The year was 1975 and I received my first rotor tiller Craftsman 5.5 horse power. I was barely able to see over the handles. Sometimes it would pull me clean across the garden. Little did I know that when I was only 11 years old, it would be the start of a lifelong adventure in gardening.
My parents live in Dubuque County, Iowa. It was a small rural township some 15 houses. It may even be considered a food desert by some standards. The closest supermarket (Eagles Foods) at that time was 10 miles away. All our neighbors raised gardens so it just seemed natural, I guess. My Dad loved to grow huge onions. His secret was wood ashes, and we just dumped them in the garden. No one told us not to. Then came high school, the military, and a career working for Memphis City Schools. I settled down on 2 plus 2 acres and as every new home owner knows they want to be like their parents. So 20 years ago I made a small 20 foot by 20 foot garden and have been growing ever since.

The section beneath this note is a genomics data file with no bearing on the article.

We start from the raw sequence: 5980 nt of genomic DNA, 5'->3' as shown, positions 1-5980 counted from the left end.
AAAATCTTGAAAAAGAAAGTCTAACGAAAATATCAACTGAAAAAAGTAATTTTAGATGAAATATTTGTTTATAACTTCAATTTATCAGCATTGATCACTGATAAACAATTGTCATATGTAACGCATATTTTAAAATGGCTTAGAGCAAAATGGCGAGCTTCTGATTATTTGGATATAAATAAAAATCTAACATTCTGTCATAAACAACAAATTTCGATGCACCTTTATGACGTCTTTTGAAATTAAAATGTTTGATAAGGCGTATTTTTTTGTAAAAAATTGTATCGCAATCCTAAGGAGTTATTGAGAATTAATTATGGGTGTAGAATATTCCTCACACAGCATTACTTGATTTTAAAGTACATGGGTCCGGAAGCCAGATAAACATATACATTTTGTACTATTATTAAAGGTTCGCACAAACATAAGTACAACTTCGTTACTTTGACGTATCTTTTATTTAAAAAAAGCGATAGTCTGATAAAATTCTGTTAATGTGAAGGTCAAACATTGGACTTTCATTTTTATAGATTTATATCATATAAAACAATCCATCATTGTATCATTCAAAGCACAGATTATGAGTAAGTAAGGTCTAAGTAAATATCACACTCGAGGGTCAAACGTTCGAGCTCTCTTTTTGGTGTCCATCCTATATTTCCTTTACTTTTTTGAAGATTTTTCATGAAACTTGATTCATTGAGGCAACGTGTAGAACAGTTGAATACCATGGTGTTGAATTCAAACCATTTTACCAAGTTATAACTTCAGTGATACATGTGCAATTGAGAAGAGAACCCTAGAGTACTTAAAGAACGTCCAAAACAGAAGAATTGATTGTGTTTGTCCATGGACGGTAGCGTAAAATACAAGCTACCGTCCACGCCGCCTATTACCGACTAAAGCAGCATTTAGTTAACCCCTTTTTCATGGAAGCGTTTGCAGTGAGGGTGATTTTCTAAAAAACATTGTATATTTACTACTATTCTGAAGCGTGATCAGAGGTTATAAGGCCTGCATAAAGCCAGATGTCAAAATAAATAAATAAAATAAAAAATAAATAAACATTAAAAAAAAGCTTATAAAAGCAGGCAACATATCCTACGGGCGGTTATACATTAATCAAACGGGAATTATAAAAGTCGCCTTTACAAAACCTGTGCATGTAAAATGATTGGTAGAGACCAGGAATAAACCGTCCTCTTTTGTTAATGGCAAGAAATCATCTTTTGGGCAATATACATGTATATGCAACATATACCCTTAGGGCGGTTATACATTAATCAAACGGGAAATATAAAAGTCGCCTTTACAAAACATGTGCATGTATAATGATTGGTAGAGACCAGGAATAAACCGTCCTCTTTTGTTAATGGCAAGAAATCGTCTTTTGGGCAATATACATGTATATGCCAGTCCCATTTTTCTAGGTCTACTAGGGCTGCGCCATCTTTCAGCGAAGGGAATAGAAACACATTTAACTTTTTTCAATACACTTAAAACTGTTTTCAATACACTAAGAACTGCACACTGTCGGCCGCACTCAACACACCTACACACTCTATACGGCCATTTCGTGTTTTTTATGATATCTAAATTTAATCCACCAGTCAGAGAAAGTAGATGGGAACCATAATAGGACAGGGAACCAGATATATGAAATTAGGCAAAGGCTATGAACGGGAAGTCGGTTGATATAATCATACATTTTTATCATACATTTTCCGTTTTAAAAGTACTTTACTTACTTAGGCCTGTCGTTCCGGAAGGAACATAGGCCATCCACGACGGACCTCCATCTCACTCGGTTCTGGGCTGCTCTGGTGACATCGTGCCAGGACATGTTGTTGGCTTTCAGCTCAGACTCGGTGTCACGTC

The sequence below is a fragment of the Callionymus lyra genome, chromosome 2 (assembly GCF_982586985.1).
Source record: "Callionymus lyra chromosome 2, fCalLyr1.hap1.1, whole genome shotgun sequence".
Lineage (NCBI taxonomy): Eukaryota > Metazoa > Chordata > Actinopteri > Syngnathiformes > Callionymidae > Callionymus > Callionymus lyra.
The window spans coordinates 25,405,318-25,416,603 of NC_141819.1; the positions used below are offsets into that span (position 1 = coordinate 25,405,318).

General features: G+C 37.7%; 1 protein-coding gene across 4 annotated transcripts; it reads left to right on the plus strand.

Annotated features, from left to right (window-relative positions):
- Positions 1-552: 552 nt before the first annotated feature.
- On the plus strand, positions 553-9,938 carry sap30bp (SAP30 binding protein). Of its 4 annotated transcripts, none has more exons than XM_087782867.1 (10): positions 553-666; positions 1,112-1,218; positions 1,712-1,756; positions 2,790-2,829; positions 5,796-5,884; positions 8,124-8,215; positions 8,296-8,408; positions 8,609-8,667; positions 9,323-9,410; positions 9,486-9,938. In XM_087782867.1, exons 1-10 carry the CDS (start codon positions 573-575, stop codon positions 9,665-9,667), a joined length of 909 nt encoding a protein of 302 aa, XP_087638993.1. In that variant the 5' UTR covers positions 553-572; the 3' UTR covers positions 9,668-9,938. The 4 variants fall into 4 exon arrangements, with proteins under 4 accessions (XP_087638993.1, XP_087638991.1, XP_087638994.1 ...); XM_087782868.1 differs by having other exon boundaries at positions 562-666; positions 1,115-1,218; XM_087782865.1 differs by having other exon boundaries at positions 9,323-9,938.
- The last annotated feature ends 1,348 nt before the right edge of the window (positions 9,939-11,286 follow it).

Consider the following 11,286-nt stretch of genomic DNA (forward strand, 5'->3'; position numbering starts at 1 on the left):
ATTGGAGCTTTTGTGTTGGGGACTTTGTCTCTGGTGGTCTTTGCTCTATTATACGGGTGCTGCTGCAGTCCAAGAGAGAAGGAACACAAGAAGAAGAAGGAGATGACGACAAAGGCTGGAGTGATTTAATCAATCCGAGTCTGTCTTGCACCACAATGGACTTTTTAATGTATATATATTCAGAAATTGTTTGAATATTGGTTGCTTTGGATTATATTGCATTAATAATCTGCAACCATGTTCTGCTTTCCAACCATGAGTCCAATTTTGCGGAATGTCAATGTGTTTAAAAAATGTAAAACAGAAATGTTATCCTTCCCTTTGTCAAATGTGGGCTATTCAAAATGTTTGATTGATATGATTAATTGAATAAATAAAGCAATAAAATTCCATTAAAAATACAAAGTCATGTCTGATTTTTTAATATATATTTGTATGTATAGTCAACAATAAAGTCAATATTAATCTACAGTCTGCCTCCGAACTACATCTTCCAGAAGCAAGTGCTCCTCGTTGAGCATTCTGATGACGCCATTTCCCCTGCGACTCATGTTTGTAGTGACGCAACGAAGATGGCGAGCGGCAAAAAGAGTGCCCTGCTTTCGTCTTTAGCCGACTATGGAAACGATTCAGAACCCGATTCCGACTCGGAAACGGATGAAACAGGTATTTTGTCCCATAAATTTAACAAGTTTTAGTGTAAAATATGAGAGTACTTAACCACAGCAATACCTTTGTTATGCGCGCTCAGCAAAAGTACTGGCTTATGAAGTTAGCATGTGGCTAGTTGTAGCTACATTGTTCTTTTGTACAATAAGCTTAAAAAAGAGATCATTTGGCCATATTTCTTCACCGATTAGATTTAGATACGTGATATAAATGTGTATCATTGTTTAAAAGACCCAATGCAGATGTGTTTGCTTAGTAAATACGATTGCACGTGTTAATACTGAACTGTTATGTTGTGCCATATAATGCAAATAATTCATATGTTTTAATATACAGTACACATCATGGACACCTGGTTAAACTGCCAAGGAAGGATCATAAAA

I have probably been associated with at least 100 gardens over the years. About five years ago I started to call myself a Professional Gardener. I found out that I could not use or represent myself as a Master Gardener. I learned that I could not be associated with business dealings. Now I call myself a Dirt Farmer literally speaking. I create really good dirt. I have a worm farm that is going strong. I am just barely able to keep up with the demand for worm castings (dirt). I have a gardening business (“organic” shush, I am not supposed to say that), and a koi fish operation also. They all work together. See, the worms help feed the Koi, the Koi help feed the soil, and the soil feeds the vegetables. I like to call it the circle of life.